The commission of crimes at different times does not necessarily prove that the crimes were carried out by different conspiracies. A conspiracy is an unlawful agreement; if the same unlawful agreement has as its object the commission of crimes on different occasions, there is still but one conspiracy. See United States v. Marable, 578 F.2d 151, 153 (5th Cir. 1978).6
It is always difficult to identify the objects of and the parties to an unlawful agreement. Therefore, the courts must look to circumstantial evidence to determine the conspiracy's scope. In United States v. Marable, we listed five factors that help determine whether there is but a single conspiracy:
(1) time, (2) persons acting as co-conspirators, (3) the statutory offenses charged in the indictments, (4) the overt acts charged by the government or any other description of the offense charged which indicates the nature and scope of the activity which the government sought to punish in each case, and (5) places where the events alleged as part of the conspiracy took place.
578 F.2d at 154. We examine these factors in turn.
1. Time -The EL COBRE indictment alleges a conspiracy "From an unknown time and continuing (until) December 10, 1979"; the MR. JAKE indictment, "From an unknown time and continuing until December 19, 1979." The proof of both conspiracies at trial began with the same event: Kalish's approach to Troutwein in August 1979.
In the district court, the government argued that the seizure of the EL COBRE and the arrest of its crew was an event that destroyed the first conspiracy. While we do not quarrel with the proposition that such an event can sometimes terminate a conspiracy, there is no evidence in this record that a termination occurred here. To the contrary, Kalish made arrangements with Troutwein for both the EL COBRE and the MR. JAKE before the EL COBRE seizure, and almost always made the arrangements simultaneously; after the EL COBRE seizure, the MR. JAKE operation continued as planned.
We think that the proximity of events tends to support the existence of a single conspiracy.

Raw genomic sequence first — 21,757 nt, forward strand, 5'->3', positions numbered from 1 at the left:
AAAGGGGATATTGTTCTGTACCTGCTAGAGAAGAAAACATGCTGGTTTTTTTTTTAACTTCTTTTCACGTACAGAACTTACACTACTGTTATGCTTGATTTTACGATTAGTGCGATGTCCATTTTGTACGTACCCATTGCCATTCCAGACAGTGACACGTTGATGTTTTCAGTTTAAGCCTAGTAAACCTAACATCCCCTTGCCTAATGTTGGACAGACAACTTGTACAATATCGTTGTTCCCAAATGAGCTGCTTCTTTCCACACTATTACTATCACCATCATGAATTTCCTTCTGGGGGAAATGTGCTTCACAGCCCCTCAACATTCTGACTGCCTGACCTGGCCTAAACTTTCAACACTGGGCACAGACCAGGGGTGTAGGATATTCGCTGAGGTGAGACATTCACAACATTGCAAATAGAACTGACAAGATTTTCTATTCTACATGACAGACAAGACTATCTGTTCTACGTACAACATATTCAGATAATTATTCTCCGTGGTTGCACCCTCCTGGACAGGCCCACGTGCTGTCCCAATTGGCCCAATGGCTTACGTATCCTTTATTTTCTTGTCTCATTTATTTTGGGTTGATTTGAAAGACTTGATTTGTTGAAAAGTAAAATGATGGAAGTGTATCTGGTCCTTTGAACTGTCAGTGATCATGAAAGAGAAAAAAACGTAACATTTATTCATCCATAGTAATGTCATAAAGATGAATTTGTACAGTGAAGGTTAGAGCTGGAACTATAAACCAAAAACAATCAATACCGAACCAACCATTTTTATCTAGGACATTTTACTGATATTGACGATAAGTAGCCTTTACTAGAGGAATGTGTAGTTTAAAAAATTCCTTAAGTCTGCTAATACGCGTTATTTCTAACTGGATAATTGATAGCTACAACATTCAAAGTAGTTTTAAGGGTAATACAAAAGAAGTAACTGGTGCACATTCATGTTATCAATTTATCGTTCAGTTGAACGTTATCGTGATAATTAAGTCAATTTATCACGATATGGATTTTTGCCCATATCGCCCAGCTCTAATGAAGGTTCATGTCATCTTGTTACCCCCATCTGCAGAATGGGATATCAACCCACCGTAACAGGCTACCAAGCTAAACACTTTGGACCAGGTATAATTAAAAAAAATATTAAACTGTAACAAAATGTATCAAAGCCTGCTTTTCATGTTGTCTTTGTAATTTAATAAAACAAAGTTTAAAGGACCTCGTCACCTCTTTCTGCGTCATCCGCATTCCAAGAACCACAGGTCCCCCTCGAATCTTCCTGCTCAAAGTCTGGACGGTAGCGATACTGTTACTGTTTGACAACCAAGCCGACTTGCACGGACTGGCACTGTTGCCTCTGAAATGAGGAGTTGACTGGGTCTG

2. Personnel -The EL COBRE indictment names Kalish and four others who were not named in the MR. JAKE indictment. The four were those found on board the EL COBRE. We do not think it very significant that these four arrestees were absent from the MR. JAKE unloading nine days later.
The government's evidence demonstrated that several of the more important conspirators-Kalish, "Peaches," "Doc," and the pilot of the MISS CLARA-were participants in both crimes. Most of the other persons arrested were more minor players-the crew of the EL COBRE, the crew of the MR. JAKE, and about two dozen individuals hired to work as longshoremen and truck drivers on the MR. JAKE offloading. That the conspiracy must take on additional members to accomplish one of its objects does not in itself establish a different conspiracy. See, e.g., United States v. Michel, 588 F.2d 986, 995 (5th Cir.), cert. denied, 444 U.S. 825, 100 S. Ct. 47, 62 L. Ed. 2d 32 (1979).
3. The underlying statutory offenses are, of course, identical.
4. Acts charged in the indictment and those proved at trial -The EL COBRE indictment charged Kalish with the overt act of purchasing the MISS CLARA to rendezvous with the EL COBRE. The purchase of the MISS CLARA, though not its purpose, was proved at the MR. JAKE trial. The MR. JAKE indictment alleged no overt acts.
At both trials, the same acts were presented as proof of the conspiracy: the surveillance by Doc and Peaches in August 1979; the $1,000 payment to Troutwein on December 6; the meeting at the marina on December 8. Kalish's August statements about smuggling marijuana were introduced at both trials. The evidence at the MR. JAKE trial tended to show that Kalish's funds for the purchase of the MISS CLARA and the fuel for the MR. JAKE came from the same source.